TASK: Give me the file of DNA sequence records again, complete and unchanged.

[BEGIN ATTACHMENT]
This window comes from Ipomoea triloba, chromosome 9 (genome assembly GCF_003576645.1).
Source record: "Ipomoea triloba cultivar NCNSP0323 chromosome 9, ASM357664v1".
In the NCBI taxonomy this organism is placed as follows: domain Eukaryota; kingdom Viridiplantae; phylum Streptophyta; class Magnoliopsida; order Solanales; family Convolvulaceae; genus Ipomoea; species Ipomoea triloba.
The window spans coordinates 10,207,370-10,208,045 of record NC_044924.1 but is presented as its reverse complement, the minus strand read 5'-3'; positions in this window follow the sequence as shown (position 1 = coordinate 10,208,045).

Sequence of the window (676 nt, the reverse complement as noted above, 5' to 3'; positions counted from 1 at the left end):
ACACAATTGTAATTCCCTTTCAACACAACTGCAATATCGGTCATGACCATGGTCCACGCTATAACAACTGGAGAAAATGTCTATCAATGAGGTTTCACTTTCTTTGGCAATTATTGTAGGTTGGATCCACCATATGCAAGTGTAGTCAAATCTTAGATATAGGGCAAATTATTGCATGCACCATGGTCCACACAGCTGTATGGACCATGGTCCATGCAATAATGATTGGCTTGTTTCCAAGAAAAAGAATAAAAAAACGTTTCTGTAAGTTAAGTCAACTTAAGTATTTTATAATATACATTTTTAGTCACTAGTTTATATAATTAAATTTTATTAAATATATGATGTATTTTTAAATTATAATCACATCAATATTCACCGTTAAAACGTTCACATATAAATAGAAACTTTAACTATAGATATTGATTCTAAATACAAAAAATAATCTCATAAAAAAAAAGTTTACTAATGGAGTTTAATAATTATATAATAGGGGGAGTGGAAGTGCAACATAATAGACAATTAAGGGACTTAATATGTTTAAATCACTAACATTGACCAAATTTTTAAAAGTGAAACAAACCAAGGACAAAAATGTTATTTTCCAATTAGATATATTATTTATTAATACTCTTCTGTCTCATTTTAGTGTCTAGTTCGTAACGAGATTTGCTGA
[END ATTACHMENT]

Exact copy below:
This window comes from Ipomoea triloba, chromosome 9 (genome assembly GCF_003576645.1).
Source record: "Ipomoea triloba cultivar NCNSP0323 chromosome 9, ASM357664v1".
In the NCBI taxonomy this organism is placed as follows: domain Eukaryota; kingdom Viridiplantae; phylum Streptophyta; class Magnoliopsida; order Solanales; family Convolvulaceae; genus Ipomoea; species Ipomoea triloba.
The window spans coordinates 10,207,370-10,208,045 of record NC_044924.1 but is presented as its reverse complement, the minus strand read 5'-3'; positions in this window follow the sequence as shown (position 1 = coordinate 10,208,045).

Sequence of the window (676 nt, the reverse complement as noted above, 5' to 3'; positions counted from 1 at the left end):
ACACAATTGTAATTCCCTTTCAACACAACTGCAATATCGGTCATGACCATGGTCCACGCTATAACAACTGGAGAAAATGTCTATCAATGAGGTTTCACTTTCTTTGGCAATTATTGTAGGTTGGATCCACCATATGCAAGTGTAGTCAAATCTTAGATATAGGGCAAATTATTGCATGCACCATGGTCCACACAGCTGTATGGACCATGGTCCATGCAATAATGATTGGCTTGTTTCCAAGAAAAAGAATAAAAAAACGTTTCTGTAAGTTAAGTCAACTTAAGTATTTTATAATATACATTTTTAGTCACTAGTTTATATAATTAAATTTTATTAAATATATGATGTATTTTTAAATTATAATCACATCAATATTCACCGTTAAAACGTTCACATATAAATAGAAACTTTAACTATAGATATTGATTCTAAATACAAAAAATAATCTCATAAAAAAAAAGTTTACTAATGGAGTTTAATAATTATATAATAGGGGGAGTGGAAGTGCAACATAATAGACAATTAAGGGACTTAATATGTTTAAATCACTAACATTGACCAAATTTTTAAAAGTGAAACAAACCAAGGACAAAAATGTTATTTTCCAATTAGATATATTATTTATTAATACTCTTCTGTCTCATTTTAGTGTCTAGTTCGTAACGAGATTTGCTGA